Some good research this year has brought us to the point where you may want to look again at your use of Sugar Substitutes. One such study has to do with drinking sugar-free soda versus regular soda and what it means for your health. The second study addresses drinking diet soda and how it affects your chances of losing weight or gaining weight. Let’s take a look!
Sugar Substitutes Study & Research #1:
It has been a feeling for years that we should eliminate regular soda with concentrated sugars because of the overwhelming amounts of evidence that sugar will affect our health. So, what are we talking about now?
The American Heart Association’s journal, Stroke, has found that the artificial sweeteners used in diet drinks are showing a link to a greater risk of stroke and dementia. This April 2017 study followed 2888 adults older than 45 years of age and 1484 adults older than 60. Researchers asked participants about their eating and drinking habits at three separate times throughout a seven year period. Then over the next ten years, they followed these individuals checking for signs of
stroke or dementia.
So, in the end, researchers found that those that drank 1-3 or more artificially sweetened drinks per day were nearly three times more likely to develop the above-mentioned health problems compared to those who drank less than one a week. As dismal as this may seem, researchers tried hard to keep findings on an even plane, even adjusting for factors such as age, gender, calorie intake, diet quality, physical activity, and the presence of genetic risk factors for Alzheimer’s disease.
Boston University School of Medicine, researcher Matthew Pase, acknowledges that the findings show only a correlation and not a causation. “This is yet another piece of evidence that diet drinks are just not a healthier alternative to sugared drinks as people think.” They suggested drinking water on a regular basis, as well as, fruit flavored drinks and tea.
Sugar Substitutes Study & Research #2:
If you have been using artificial sweeteners to try to lose weight, reports connecting them to weight gain might have you wondering whether they are helping or hurting?!
Studies have taken a look at the consumption of certain sugar substitutes such as Equal Nutrasweet (aspartame), sucralose (Splenda), and saccharin (Sweet ‘N Low and Sugar Twin). One study looked at the consumption habits of 3700 people who drank diet sodas for seven to eight years had a double risk of becoming overweight compared to non-diet drinkers. Others researchers feel that these sweeteners can help with weight loss and evidence backs them up.
The overwhelming summary by the majority of the research indicates that too much of a conclusion has been placed on the possible link to sweeteners and weight gain. This comes from Adrienne Youdim, MD, at Cedar Sinai Medical Center and RDN, Beth Kitchin, PhD, University of Alabama. That the information was recorded as “observational” as they record food intake, their habits, and they make connections to a particular outcome, such as weight gain. The summary here is that “it is hard to make conclusions of this type without looking at other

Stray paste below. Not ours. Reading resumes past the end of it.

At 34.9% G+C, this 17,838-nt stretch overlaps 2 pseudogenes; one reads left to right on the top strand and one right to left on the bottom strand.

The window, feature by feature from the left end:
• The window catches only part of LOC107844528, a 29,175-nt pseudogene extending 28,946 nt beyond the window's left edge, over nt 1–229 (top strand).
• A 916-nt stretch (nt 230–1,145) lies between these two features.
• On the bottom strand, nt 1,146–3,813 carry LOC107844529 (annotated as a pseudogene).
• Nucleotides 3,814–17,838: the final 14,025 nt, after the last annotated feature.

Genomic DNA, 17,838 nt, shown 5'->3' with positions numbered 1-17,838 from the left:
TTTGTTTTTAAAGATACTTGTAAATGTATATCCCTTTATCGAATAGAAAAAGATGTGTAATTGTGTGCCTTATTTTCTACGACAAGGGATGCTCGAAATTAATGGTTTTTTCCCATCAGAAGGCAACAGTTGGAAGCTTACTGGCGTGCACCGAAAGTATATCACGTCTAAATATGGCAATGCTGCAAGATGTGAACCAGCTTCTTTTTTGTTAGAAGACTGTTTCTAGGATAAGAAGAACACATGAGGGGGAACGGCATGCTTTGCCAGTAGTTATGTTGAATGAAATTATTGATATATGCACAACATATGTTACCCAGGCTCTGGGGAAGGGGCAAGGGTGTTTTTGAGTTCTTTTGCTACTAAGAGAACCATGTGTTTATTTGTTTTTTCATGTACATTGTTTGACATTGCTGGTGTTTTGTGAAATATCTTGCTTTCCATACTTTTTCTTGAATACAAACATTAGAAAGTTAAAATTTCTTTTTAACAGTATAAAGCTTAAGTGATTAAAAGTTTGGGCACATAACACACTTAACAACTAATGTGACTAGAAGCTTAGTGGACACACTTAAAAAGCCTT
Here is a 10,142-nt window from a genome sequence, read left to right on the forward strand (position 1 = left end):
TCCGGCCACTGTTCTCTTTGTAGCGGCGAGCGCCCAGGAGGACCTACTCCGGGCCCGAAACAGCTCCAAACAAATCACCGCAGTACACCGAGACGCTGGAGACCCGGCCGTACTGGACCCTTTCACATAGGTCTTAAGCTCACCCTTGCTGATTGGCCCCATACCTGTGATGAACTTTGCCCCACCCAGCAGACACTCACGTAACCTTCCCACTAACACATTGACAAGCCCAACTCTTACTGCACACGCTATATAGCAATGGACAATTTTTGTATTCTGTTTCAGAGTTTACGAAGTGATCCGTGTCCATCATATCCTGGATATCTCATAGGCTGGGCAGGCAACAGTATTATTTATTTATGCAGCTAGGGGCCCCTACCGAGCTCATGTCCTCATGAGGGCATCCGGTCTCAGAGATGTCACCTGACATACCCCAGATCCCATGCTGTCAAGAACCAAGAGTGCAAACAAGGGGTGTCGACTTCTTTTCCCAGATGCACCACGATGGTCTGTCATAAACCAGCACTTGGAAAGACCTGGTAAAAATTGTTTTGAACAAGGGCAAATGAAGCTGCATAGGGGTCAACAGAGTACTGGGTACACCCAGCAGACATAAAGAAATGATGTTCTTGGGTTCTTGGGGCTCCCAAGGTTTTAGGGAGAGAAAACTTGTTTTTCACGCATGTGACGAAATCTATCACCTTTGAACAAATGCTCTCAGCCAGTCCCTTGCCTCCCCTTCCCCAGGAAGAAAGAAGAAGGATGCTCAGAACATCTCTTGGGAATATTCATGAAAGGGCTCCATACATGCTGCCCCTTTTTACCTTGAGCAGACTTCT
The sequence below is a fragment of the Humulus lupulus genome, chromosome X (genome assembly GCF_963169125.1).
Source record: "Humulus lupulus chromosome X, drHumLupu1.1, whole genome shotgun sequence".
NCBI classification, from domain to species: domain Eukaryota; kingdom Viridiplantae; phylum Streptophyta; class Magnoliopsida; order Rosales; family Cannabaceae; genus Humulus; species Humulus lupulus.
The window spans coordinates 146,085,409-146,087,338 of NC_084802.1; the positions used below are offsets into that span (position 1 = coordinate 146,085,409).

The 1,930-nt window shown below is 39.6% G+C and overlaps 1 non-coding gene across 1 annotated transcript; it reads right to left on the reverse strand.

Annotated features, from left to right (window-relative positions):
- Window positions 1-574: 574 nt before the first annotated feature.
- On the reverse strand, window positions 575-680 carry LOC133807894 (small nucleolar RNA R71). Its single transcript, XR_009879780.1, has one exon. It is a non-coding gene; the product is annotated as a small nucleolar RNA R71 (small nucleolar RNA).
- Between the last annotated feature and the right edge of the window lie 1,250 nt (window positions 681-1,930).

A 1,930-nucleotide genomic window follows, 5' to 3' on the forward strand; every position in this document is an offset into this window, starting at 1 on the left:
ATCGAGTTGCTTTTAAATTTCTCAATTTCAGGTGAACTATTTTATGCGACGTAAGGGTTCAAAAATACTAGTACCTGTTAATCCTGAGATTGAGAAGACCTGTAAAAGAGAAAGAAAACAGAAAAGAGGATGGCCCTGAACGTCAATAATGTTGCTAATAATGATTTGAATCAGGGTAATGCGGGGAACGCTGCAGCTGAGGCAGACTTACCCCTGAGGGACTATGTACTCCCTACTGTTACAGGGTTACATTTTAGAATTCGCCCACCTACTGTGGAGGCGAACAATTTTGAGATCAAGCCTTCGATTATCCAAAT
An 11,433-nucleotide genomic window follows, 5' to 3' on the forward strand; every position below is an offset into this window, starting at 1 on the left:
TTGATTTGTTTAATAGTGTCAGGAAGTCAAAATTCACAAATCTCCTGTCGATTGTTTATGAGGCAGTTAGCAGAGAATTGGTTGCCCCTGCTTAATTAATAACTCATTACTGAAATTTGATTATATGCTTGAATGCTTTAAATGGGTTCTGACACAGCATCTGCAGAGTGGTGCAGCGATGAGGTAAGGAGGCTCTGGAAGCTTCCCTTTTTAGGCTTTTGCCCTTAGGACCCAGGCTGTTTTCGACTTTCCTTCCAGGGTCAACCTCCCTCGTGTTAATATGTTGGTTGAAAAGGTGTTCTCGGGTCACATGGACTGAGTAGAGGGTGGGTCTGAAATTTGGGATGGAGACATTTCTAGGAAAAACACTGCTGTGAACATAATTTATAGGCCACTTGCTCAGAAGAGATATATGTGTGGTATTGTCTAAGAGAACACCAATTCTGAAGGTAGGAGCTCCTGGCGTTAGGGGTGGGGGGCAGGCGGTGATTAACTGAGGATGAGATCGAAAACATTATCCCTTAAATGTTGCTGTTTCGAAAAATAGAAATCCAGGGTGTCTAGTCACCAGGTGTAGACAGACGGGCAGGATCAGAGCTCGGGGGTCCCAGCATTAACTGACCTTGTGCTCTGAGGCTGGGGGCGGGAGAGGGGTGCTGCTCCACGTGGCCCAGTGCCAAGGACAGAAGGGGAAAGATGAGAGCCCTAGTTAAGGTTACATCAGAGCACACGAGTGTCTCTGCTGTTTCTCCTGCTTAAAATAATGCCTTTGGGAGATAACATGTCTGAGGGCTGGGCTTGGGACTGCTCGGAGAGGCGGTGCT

factors such as genes, food intake overall, and physical activity. It is impossible to determine cause and effect”.
- Too much of anything, including Sugar Substitutes and diet beverages, as well as, regular sodas may be the problem. Learning balance in the food intake habits we have will take some thought on what is best for our bodies.
- As artificial beverages are added to many individual’s diets on a regular basis, it will be very difficult to ever figure out the exact impact it has on our own diets.
- It is doubtful that diet soda or regular soda for that matter, actually leads us to the consumption of high calories foods, thus weight gain. But, at the same time, there are foods which do tend to “go together” as seen on many menus in restaurants; as pizza and soda or cheeseburgers and soda. This would be a more reasonable habit based thought than anything else.
- Taking care to eat in a reasonable fashion, using the research as a backup, will help us in our choices of perhaps less soda with sugar or Sugar Substitutes, as well as, water, tea, fruit flavored beverages, may be an answer we can all adapt to. This way, we still feel that we are in charge of what we are doing and the reasons behind it.
According to Kitchin, RDN, “losing weight is very hard, and taking away the diet soda and its enjoyment is not going to make it any easier. There’s a pleasure aspect to our food, and we don’t believe we need to be taking anything away at this point.”
Written by Rita Larsen, RDN, CD; Elite Sports Clubs Nutrition Educator & Diet Counselor
Rita is certified in Positive Psychology, University of Penn; has a BS in Dietetics from Kansas State University; and an Internship and Masters at the Indiana University Medical Center.Schedule a Nutrition Consultation